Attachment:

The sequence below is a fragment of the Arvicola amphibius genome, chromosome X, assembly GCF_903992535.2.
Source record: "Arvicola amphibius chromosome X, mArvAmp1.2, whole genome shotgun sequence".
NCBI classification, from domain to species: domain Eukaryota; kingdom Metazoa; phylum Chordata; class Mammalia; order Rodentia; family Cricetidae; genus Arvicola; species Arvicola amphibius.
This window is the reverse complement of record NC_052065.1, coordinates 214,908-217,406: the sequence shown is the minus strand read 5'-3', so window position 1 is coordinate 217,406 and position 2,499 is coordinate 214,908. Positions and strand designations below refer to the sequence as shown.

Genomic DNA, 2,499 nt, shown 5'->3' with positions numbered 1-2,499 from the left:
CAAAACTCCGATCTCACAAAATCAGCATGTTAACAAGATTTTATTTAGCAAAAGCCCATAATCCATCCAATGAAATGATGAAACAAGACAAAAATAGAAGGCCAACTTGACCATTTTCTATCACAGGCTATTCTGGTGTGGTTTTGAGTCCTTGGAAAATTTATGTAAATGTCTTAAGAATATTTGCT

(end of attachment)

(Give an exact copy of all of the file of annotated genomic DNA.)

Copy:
The sequence below is a fragment of the Arvicola amphibius genome, chromosome X, assembly GCF_903992535.2.
Source record: "Arvicola amphibius chromosome X, mArvAmp1.2, whole genome shotgun sequence".
NCBI classification, from domain to species: domain Eukaryota; kingdom Metazoa; phylum Chordata; class Mammalia; order Rodentia; family Cricetidae; genus Arvicola; species Arvicola amphibius.
This window is the reverse complement of record NC_052065.1, coordinates 214,908-217,406: the sequence shown is the minus strand read 5'-3', so window position 1 is coordinate 217,406 and position 2,499 is coordinate 214,908. Positions and strand designations below refer to the sequence as shown.

Genomic DNA, 2,499 nt, shown 5'->3' with positions numbered 1-2,499 from the left:
CAAAACTCCGATCTCACAAAATCAGCATGTTAACAAGATTTTATTTAGCAAAAGCCCATAATCCATCCAATGAAATGATGAAACAAGACAAAAATAGAAGGCCAACTTGACCATTTTCTATCACAGGCTATTCTGGTGTGGTTTTGAGTCCTTGGAAAATTTATGTAAATGTCTTAAGAATATTTGCT